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Unsupervised learning aims to capture the underlying structure of potentially large and high-dimensional datasets. Traditionally, this involves using dimensionality reduction methods to project data onto interpretable spaces or organizing points into meaningful clusters. In practice, these methods are used sequentially, without guaranteeing that the clustering aligns well with the conducted dimensionality reduction. In this work, we offer a fresh perspective: that of distributions. Leveraging tools from optimal transport, particularly the Gromov-Wasserstein distance, we unify clustering and dimensionality reduction into a single framework called distributional reduction. This allows us to jointly address clustering and dimensionality reduction with a single optimization problem. Through comprehensive experiments, we highlight the versatility and interpretability of our method and show that it outperforms existing approaches across a variety of image and genomics datasets.

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We consider the problem of learning a graph modeling the statistical relations of the $d$ variables of a dataset with $n$ samples $X \in \mathbb{R}^{n \times d}$. Standard approaches amount to searching for a precision matrix $\Theta$ representative of a Gaussian graphical model that adequately explains the data. However, most maximum likelihood-based estimators usually require storing the $d^{2}$ values of the empirical covariance matrix, which can become prohibitive in a high-dimensional setting. In this work, we adopt a compressive viewpoint and aim to estimate a sparse $\Theta$ from a sketch of the data, i.e. a low-dimensional vector of size $m \ll d^{2}$ carefully designed from $X$ using nonlinear random features. Under certain assumptions on the spectrum of $\Theta$ (or its condition number), we show that it is possible to estimate it from a sketch of size $m=\Omega((d+2k)\log(d))$ where $k$ is the maximal number of edges of the underlying graph. These information-theoretic guarantees are inspired by compressed sensing theory and involve restricted isometry properties and instance optimal decoders. We investigate the possibility of achieving practical recovery with an iterative algorithm based on the graphical lasso, viewed as a specific denoiser. We compare our approach and graphical lasso on synthetic datasets, demonstrating its favorable performance even when the dataset is compressed.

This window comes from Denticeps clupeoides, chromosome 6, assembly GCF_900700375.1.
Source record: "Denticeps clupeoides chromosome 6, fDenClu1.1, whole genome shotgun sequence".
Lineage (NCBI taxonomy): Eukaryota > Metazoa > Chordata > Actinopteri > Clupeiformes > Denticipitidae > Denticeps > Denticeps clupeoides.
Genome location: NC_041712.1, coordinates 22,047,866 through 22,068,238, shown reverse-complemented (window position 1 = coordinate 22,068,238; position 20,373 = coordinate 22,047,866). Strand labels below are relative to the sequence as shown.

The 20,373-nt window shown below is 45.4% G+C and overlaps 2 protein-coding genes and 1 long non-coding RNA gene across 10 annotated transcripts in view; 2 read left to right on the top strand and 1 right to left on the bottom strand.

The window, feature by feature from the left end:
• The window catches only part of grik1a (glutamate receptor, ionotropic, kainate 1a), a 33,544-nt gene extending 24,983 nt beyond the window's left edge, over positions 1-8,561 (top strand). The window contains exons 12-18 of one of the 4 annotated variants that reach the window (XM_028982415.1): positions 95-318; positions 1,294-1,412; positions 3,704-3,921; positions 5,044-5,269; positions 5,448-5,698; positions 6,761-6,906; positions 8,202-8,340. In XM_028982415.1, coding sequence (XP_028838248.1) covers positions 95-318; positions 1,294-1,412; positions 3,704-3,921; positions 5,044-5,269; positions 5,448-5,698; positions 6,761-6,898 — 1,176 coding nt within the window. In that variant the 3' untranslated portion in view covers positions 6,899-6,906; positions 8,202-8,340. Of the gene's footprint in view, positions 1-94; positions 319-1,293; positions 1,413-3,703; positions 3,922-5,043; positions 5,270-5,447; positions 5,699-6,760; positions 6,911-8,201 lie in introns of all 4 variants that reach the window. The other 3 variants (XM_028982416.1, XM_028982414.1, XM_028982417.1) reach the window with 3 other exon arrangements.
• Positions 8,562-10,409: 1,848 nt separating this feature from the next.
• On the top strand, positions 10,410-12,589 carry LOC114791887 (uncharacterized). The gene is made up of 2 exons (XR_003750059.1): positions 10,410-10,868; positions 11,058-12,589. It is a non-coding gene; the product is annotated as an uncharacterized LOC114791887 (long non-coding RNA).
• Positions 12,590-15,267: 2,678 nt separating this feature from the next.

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We present a versatile adaptation of existing dimensionality reduction (DR) objectives, enabling the simultaneous reduction of both sample and feature sizes. Correspondances between input and embedding samples are computed through a semi-relaxed Gromov-Wasserstein optimal transport (OT) problem. When the embedding sample size matches that of the input, our model recovers classical popular DR models. When the embedding's dimensionality is unconstrained, we show that the OT plan delivers a competitive hard clustering. We emphasize the importance of intermediate stages that blend DR and clustering for summarizing real data and apply our method to visualize datasets of images.

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Regularising the primal formulation of optimal transport (OT) with a strictly convex term leads to enhanced numerical complexity and a denser transport plan. Many formulations impose a global constraint on the transport plan, for instance by relying on entropic regularisation. As it is more expensive to diffuse mass for outlier points compared to central ones, this typically results in a significant imbalance in the way mass is spread across the points. This can be detrimental for some applications where a minimum of smoothing is required per point. To remedy this, we introduce OT with Adaptive RegularIsation (OTARI), a new formulation of OT that imposes constraints on the mass going in or/and out of each point. We then showcase the benefits of this approach for domain adaptation.

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We provide a framework and algorithm for tuning the hyperparameters of the Graphical Lasso via a bilevel optimization problem solved with a first-order method. In particular, we derive the Jacobian of the Graphical Lasso solution with respect to its regularization hyperparameters.

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Many approaches in machine learning rely on a weighted graph to encode the similarities between samples in a dataset. Entropic affinities (EAs), which are notably used in the popular Dimensionality Reduction (DR) algorithm t-SNE, are particular instances of such graphs. To ensure robustness to heterogeneous sampling densities, EAs assign a kernel bandwidth parameter to every sample in such a way that the entropy of each row in the affinity matrix is kept constant at a specific value, whose exponential is known as perplexity. EAs are inherently asymmetric and row-wise stochastic, but they are used in DR approaches after undergoing heuristic symmetrization methods that violate both the row-wise constant entropy and stochasticity properties. In this work, we uncover a novel characterization of EA as an optimal transport problem, allowing a natural symmetrization that can be computed efficiently using dual ascent. The corresponding novel affinity matrix derives advantages from symmetric doubly stochastic normalization in terms of clustering performance, while also effectively controlling the entropy of each row thus making it particularly robust to varying noise levels. Following, we present a new DR algorithm, SNEkhorn, that leverages this new affinity matrix. We show its clear superiority to state-of-the-art approaches with several indicators on both synthetic and real-world datasets.